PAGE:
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  • 1
    ISSN: 1432-1939
    Keywords: Canopy conductance ; Canopy transpiration ; Xylem sap flow ; Humidity response of stomatal ; Nothofagus
    Source: Springer Online Journal Archives 1860-2000
    Topics: Biology
    Notes: Summary Tree transpiration was determined by xylem sap flow and eddy correlation measurements in a temperate broad-leaved forest of Nothofagus in New Zealand (tree height: up to 36 m, one-sided leaf area index: 7). Measurements were carried out on a plot which had similar stem circumference and basal area per ground area as the stand. Plot sap flux density agreed with tree canopy transpiration rate determined by the difference between above-canopy eddy correlation and forest floor lysimeter evaporation measurements. Daily sap flux varied by an order of magnitude among trees (2 to 87 kg day−1 tree−1). Over 50% of plot sap flux density originated from 3 of 14 trees which emerged 2 to 5 m above the canopy. Maximum tree transpiration rate was significantly correlated with tree height, stem sapwood area, and stem circumference. Use of water stored in the trees was minimal. It is estimated that during growth and crown development, Nothofagus allocates about 0.06 m of circumference of main tree trunk or 0.01 m2 of sapwood per kg of water transpired over one hour. Maximum total conductance for water vapour transfer (including canopy and aerodynamic conductance) of emergent trees, calculated from sap flux density and humidity measurements, was 9.5 mm s−1 that is equivalent to 112 mmol m−2 s−1 at the scale of the leaf. Artificially illuminated shoots measured in the stand with gas exchange chambers had maximum stomatal conductances of 280 mmol m−2 s−1 at the top and 150 mmol m−2 s−1 at the bottom of the canopy. The difference between canopy and leaf-level measurements is discussed with respect to effects of transpiration on humidity within the canopy. Maximum total conductance was significantly correlated with leaf nitrogen content. Mean carbon isotope ratio was −27.76±0.27‰ (average ±s.e.) indicating a moist environment. The effects of interactions between the canopy and the atmosphere on forest water use dynamics are shown by a fourfold variation in coupling of the tree canopy air saturation deficit to that of the overhead atmosphere on a typical fine day due to changes in stomatal conductance.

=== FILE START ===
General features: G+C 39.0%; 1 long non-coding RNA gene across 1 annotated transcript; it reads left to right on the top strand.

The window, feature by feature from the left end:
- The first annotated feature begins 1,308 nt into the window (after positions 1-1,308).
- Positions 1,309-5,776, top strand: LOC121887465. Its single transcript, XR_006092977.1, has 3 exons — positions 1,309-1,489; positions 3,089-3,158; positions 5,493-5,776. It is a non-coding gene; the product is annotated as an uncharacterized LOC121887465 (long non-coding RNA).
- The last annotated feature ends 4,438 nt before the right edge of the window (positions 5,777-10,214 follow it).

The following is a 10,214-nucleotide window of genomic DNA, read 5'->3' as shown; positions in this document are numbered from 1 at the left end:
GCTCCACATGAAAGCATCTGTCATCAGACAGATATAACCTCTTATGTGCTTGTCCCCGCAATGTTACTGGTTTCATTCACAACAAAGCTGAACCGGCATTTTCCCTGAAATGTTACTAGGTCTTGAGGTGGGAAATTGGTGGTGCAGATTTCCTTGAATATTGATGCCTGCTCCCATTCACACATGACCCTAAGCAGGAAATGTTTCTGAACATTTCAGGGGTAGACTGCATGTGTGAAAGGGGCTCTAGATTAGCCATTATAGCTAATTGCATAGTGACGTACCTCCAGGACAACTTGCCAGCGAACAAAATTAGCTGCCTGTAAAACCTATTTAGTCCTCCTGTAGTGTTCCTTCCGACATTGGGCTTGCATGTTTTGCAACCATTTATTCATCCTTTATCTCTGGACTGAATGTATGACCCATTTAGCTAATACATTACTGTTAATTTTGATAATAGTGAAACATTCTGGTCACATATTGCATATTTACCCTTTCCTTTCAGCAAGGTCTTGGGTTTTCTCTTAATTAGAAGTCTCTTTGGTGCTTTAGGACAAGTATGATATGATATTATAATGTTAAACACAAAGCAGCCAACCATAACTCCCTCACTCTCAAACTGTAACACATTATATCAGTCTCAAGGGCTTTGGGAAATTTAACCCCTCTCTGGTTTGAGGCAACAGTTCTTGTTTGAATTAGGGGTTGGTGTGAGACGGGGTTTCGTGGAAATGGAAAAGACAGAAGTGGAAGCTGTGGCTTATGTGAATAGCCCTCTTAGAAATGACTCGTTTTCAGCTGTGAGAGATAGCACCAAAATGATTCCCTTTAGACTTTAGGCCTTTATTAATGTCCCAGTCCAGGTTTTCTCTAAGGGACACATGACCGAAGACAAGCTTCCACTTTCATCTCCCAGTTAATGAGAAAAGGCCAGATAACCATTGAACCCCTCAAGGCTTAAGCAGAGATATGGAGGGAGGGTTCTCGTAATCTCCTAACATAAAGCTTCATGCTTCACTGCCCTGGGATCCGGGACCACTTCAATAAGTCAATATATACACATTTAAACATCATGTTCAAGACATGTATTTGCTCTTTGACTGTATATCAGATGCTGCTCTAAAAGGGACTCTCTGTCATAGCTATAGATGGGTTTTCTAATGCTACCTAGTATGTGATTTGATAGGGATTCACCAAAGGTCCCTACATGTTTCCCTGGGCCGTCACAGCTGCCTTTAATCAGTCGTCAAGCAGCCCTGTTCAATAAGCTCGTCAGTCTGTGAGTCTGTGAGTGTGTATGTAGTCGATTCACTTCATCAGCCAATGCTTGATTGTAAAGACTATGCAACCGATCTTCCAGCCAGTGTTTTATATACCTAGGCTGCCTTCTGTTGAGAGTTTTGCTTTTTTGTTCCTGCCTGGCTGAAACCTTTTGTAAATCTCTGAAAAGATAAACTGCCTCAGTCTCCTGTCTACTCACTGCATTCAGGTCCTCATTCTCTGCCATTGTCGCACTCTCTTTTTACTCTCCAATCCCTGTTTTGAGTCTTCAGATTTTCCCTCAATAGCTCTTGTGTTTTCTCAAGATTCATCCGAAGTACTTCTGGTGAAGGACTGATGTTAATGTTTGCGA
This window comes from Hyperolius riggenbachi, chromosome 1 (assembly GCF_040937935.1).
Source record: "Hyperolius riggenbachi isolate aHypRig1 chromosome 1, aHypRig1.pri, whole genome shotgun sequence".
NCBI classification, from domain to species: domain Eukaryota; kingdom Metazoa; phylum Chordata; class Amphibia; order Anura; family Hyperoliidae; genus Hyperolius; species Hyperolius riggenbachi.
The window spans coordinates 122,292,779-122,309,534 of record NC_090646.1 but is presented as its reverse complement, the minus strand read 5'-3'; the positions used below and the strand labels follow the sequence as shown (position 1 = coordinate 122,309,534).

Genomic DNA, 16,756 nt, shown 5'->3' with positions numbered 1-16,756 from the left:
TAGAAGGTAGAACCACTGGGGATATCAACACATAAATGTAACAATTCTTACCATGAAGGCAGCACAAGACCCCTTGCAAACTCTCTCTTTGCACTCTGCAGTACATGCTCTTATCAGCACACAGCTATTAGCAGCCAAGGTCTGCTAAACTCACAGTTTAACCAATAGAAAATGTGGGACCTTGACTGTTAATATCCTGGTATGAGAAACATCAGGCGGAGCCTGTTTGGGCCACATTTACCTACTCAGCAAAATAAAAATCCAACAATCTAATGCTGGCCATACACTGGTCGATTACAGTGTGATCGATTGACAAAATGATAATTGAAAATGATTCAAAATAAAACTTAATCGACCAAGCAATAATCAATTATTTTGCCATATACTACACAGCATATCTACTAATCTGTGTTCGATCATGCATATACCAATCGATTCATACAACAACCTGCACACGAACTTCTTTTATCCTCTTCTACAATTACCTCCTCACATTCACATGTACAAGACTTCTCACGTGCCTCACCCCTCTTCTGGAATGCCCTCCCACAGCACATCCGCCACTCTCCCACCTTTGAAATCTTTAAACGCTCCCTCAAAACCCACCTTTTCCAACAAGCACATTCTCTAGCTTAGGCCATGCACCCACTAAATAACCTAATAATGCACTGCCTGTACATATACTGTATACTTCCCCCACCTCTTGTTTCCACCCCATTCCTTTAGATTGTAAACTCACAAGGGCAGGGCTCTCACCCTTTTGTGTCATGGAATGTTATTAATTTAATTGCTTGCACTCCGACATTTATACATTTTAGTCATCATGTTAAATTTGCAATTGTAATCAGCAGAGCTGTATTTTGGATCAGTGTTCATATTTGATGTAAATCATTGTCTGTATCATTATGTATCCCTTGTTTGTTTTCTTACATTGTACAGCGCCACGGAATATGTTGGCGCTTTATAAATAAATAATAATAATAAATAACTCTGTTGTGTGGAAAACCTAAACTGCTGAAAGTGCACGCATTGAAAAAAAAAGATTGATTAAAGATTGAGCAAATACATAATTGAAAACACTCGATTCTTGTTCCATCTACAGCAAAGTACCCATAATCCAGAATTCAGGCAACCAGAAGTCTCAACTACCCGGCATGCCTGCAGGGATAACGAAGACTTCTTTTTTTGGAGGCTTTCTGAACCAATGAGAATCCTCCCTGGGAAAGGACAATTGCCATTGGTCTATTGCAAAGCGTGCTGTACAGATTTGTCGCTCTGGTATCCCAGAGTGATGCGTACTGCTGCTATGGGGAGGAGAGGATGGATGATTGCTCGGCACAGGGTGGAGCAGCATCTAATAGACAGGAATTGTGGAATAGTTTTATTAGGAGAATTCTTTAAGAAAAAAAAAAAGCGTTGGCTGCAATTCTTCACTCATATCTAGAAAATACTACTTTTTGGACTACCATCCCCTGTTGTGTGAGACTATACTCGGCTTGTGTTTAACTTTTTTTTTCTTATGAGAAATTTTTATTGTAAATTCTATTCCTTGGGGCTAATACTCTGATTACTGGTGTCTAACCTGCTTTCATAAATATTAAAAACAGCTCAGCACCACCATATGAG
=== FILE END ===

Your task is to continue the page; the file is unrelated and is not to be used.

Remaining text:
Type of Medium: Electronic Resource
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  • 2
    ISSN: 1432-1939
    Keywords: Evaporation ; Aerodynamic conductance ; Canopy conductance ; Humidity response ; Soil water
    Source: Springer Online Journal Archives 1860-2000
    Topics: Biology
    Notes: Abstract Canopy-scale evaporation rate (E) and derived surface and aerodynamic conductances for the transfer of water vapour (gs and ga, respectively) are reviewed for coniferous forests and grasslands. Despite the extremes of canopy structure, the two vegetation types have similar maximum hourly evaporation rates (E max) and maximum surface conductances (gsmax) (medians = 0.46 mm h-1 and 22 mm s-1). However, on a daily basis, median E max of coniferous forest (4.0 mm d-1) is significantly lower than that of grassland (4.6 mm d-1). Additionally, a representative value of ga for coniferous forest (200 mm s-1) is an order of magnitude more than the corresponding value for grassland (25 mm s-1). The proportional sensitivity of E, calculated by the Penman-Monteith equation, to changes in gs is 〉0.7 for coniferous forest, but as low as 0.3 for grassland. The proportional sensitivity of E to changes in ga is generally ±0.15 or less. Boundary-line relationships between gs and light and air saturation deficit (D) vary considerably. Attainment of gsmax occurs at a much lower irradiance for coniferous forest than for grassland (15 versus about 45% of full sunlight). Relationships between gs and D measured above the canopy appear to be fairly uniform for coniferous forest, but are variable for grassland. More uniform relationships may be found for surfaces with relatively small ga, like grassland, by using D at the evaporating surface (D0) as the independent variable rather than D at a reference point above the surface. An analytical expression is given for determining D0 from measurable quantities. Evaporation rate also depends on the availability of water in the root zone. Below a critical value of soil water storage, the ratio of evaporation rate to the available energy tends to decrease sharply and linearly with decreasing soil water content. At the lowest value of soil water content, this ratio declines by up to a factor of 4 from the non-soil-water-limiting plateau. Knowledge about functional rooting depth of different plant species remains rather limited. Ignorance of this important variable makes it generally difficult to obtain accurate estimates of seasonal evaporation from terrestrial ecosystems.
    Type of Medium: Electronic Resource
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